Police arrested volunteers ahead of the coronation despite a direct partnership between their organisation and the Metropolitan Police, with the force’s logo displayed on their jackets.
Suzie Melvin, one of three volunteers for Westminster Council safety scheme Night Stars who was detained ahead of the coronation, told MPs that the police officer who arrested her stated they were “specifically looking” for people from her organisation.
She appeared to suggest it could have been linked to the volunteers carrying rape alarms as part of an “anti-spiking kit” they hand out to people enjoying a night out.
There had been reports in the lead-up to the ceremony at Westminster Abbey that demonstrators could set off rape alarms and throw them at horses involved in the coronation procession in an attempt to disrupt the event.
The committee, which saw its session on Wednesday disrupted by Just Stop Oil protesters, is currently investigating the police handling of protests leading up to the coronation.
After being approached by police who wanted to stop and search the Night Stars volunteers during their patrol in Soho, Ms Melvin said she and colleagues showed them emails and leaflets from Westminster City Council and the Night Stars website.
Ms Melvin said they pointed to the high-visibility vests they were wearing which “do display the Met Police logo as well because we are in partnership with the Met”.
Ms Melvin said she gave the arresting officers the names of Met Police colleagues who she knew from volunteering in Soho but told MPs she did not think any contact was made to verify their identity and roles.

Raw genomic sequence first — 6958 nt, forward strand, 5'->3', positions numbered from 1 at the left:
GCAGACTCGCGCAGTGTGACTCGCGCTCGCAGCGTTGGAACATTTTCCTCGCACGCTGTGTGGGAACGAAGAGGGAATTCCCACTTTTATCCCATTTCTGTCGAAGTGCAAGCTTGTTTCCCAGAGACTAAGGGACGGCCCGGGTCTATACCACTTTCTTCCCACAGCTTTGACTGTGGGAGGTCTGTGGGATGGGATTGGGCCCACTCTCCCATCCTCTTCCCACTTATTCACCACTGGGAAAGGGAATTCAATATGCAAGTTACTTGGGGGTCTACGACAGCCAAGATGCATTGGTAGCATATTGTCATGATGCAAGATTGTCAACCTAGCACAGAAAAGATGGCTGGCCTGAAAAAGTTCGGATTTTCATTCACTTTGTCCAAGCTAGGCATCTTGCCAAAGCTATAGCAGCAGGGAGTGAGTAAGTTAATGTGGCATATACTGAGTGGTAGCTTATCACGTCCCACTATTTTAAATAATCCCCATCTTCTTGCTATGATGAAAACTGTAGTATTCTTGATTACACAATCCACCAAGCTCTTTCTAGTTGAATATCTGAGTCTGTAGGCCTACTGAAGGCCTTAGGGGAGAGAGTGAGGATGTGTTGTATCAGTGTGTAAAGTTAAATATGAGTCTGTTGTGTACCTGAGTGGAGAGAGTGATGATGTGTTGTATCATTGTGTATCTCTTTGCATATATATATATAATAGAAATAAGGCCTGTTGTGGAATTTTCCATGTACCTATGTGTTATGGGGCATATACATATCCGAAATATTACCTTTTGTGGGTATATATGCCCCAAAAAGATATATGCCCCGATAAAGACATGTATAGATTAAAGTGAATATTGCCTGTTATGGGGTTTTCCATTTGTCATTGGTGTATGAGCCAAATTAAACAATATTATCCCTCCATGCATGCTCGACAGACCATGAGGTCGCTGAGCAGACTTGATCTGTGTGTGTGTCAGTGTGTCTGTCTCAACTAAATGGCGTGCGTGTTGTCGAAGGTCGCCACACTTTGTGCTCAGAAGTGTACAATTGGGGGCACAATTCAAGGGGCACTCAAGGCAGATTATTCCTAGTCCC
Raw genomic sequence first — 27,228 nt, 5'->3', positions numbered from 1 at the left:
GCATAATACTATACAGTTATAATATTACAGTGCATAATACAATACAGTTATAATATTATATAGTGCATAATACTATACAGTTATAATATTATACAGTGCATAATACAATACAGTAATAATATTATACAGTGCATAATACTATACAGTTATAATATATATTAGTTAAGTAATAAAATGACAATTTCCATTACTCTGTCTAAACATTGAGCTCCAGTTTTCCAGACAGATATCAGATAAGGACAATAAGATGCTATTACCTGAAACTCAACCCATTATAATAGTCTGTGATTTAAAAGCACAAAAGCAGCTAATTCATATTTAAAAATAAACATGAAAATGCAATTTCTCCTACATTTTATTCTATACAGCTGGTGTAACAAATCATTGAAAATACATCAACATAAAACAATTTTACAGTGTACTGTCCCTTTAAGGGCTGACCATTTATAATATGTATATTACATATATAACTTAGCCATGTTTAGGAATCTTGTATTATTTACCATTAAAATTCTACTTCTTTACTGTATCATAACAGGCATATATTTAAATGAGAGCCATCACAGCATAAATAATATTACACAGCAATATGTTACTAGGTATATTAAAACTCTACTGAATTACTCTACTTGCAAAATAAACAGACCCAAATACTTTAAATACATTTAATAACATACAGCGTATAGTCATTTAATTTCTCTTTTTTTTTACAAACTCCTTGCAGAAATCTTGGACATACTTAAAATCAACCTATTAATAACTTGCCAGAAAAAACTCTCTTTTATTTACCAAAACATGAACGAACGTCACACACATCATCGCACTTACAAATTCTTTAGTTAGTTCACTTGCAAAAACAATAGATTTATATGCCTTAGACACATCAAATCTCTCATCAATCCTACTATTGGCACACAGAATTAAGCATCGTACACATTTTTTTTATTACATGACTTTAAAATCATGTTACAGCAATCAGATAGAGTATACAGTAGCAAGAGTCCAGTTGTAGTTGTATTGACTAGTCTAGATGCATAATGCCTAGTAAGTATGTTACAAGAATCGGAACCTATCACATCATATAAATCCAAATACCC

“Then they also searched the church we base ourselves out of.
“We were told we were going to be arrested.
“We were then taken in police vans to Walworth police station where we were held. I was interviewed at approximately 1pm the following day and were released a little bit after 4pm on Saturday May 6.”
Ms Melvin later told the cross-party panel of MPs: “I fully accept it was a challenging situation for the police.
“I was informed by the officer who arrested me that they were specifically looking for the Night Stars and they had been told where we were going to be.”
Despite carrying rape alarms, Ms Melvin said neither she nor one of her colleagues had ever handed such a device out to the public.
Also giving evidence was Graham Smith, chief executive of anti-monarchy group Republic, who was detained for 16 hours on the day of the crowning of the King after officers deemed that straps in his organisation’s van could be used to “lock on” — a tactic used in recent years by some environmental protesters to tie themselves to a protest point.
He told MPs that the arrests came despite Republic having written to the Met in January and held meetings about the details of their protests since February.
The republican said his group had set out how many placards his protest group would be bringing, what they would say on them, confirmed they would have amplifiers and megaphones with them and issued officers with maps detailing where the demonstrations would be located.
“We gave them every piece of information we possibly could,” Mr Smith said.
“We never had any intention of doing anything which even came close to falling outside of the law. And claims that they had intelligence cannot possibly be true. Either they are being dishonest or they are making a very serious error.”
He later told the panel that he was stopped from calling a police liaison officer when he was arrested, even after naming a superintendent he had held a meeting with prior to the coronation demonstration.